Out of Brokenness and Into Unity

In Galatians 3:28, Paul tells the Galatian church that they are now “all one in Christ Jesus.” For the Galatians who struggle with bringing together in one church people with very different backgrounds, that seems to be a challenge. In his book, Participating in God’s Life, Leonard Allen describes what is happening in Galatia as part of God’s greater work in the world to move people “out of brokenness and into unity.” It is the direction that God has been leading people toward since early in the book of Genesis. Allen continues:
One episode in particular emphasizes a shift in direction or a new momentum in God’s plan. From the story of the Tower of Babel we learn that when humans, acting out of pride, seek to unify themselves, they are scattered and their languages are confused. With this in mind, jump ahead several thousand years to Pentecost. Here we see the coming together of many nationalities to hear God’s Word preached by Peter. But the results of Babel make this impossible—how can these diverse people understand the unifying message of Peter? Quite simply, God intervenes and allows the Apostles to speak in languages that everyone present can understand.
The structure is the exact opposite of Babel’s: at Babel a unified humanity comes together to celebrate its own unity and is scattered by God; at Pentecost fragmented humanity comes together to hear from God and God makes that word available to everyone in their own language. The result is that unity, though not achieved, is given. The sign of this new unity is that many diverse people are baptized into one, unified name of Christ Jesus. Babel is reversed and continues to be reversed each time God remakes very different people into brothers and sisters.
Through the power of the Spirit on Pentecost, God overcomes the brokenness of the world. The unifying story of Jesus that was told then day still heals broken lives today!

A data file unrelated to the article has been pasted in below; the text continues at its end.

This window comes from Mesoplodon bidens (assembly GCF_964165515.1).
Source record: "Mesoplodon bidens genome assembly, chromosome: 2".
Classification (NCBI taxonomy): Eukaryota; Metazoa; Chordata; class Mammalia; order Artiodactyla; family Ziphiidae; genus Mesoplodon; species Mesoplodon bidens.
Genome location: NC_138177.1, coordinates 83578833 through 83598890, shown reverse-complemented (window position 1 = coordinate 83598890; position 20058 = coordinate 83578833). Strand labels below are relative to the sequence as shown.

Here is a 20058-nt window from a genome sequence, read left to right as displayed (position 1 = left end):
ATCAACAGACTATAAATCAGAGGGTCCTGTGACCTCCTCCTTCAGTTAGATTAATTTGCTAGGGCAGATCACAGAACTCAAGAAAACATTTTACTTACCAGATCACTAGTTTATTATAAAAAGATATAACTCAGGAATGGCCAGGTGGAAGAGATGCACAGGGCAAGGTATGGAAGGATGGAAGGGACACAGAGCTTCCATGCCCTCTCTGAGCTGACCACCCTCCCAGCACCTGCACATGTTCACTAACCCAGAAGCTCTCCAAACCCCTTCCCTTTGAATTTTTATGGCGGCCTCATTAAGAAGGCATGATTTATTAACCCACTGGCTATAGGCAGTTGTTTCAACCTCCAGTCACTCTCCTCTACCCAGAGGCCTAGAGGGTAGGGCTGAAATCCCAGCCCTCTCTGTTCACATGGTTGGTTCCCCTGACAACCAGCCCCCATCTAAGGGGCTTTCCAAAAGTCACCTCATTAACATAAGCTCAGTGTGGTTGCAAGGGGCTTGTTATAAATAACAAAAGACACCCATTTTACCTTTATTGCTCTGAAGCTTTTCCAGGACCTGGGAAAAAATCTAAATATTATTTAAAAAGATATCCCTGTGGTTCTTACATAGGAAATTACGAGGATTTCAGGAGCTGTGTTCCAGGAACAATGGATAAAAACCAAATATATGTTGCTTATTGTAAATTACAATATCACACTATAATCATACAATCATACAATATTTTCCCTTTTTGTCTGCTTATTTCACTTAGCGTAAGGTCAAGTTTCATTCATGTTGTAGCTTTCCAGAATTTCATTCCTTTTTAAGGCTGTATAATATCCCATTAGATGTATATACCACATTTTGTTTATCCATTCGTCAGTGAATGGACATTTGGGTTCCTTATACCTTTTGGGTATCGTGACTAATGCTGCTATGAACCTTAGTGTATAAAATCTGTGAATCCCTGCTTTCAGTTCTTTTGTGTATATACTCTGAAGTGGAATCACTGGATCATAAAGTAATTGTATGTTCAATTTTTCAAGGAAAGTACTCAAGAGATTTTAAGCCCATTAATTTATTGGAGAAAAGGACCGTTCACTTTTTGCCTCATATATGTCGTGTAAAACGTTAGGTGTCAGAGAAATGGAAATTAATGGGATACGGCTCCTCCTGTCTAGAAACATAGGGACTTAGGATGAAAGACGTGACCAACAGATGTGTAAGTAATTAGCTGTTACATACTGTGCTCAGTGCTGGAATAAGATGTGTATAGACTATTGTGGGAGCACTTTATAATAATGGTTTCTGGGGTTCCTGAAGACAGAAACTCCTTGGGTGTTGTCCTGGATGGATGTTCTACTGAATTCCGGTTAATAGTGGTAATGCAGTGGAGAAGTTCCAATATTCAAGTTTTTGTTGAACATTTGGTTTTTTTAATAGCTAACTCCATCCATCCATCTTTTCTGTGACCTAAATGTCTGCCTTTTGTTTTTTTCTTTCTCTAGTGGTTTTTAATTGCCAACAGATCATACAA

Fear and Joy

There is so much happening in the last chapters of Matthew, that it is easy to miss little details along the way. In the resurrection account that we looked at last week, one verse hit me differently than it has in the past. The women make the difficult walk to the tomb and are shocked to find it empty. Instead an angel is there with the standard angel message not to fear and another message that changes everything: “He is not here. He is risen.” They are told to take that message to the disciples, then verse 8 gives us insight into what those women were feeling. “So they departed quickly from the tomb with fear and great joy, and ran to tell his disciples.”
Fear and joy: that is an interesting combination. It will be a combination felt by the followers of Jesus over the coming days as they learn of the resurrection and encounter Him in person. Before that, they are likely in a time of despair as it seems their world has fallen apart. They probably do not know where to go, what to do or who to follow. Then Jesus shows up and changes everything. Again. What seemed impossible was possible because of the power of the resurrection. It offered those disciples who had run away the chance to begin again. That new beginning brought great joy and at least a little fear.
God also gives us the opportunity to begin again. Our reaction to that news might be the same as theirs: fear and joy. We are joyful to put the past behind us. We are joyful to know that failures and mistakes do not have to be permanent. We might also be fearful because that takes away the excuses about why we cannot do it. With His help we are able to change our actions and attitudes. He is able to change our hearts. When we follow His message to not fear, we can have the joy He promises.
“But now thus says the Lord, he who created you, O Jacob, he who formed you, O Israel: “Fear not, for I have redeemed you; I have called you by name, you are mine.” – Isaiah 43:1
“But the fruit of the Spirit is love, joy, peace, patience, kindness, goodness, faithfulness, gentleness, self-control; against such things there is no law.” – Galatians 5:22-23


One of the amazing things about scripture is that we can read it countless times and still find new things that we have not noticed in previous readings. Even if we are familiar with the stories of Jesus in one of the gospels, we might miss repeating words, phrases and organizational or structural elements. One of those easy-to-overlook phrases in the gospel of Matthew is “when Jesus finished.” Guided by the Spirit, Matthew uses this phrase five times to transition between the teachings of Jesus and the next part of the story.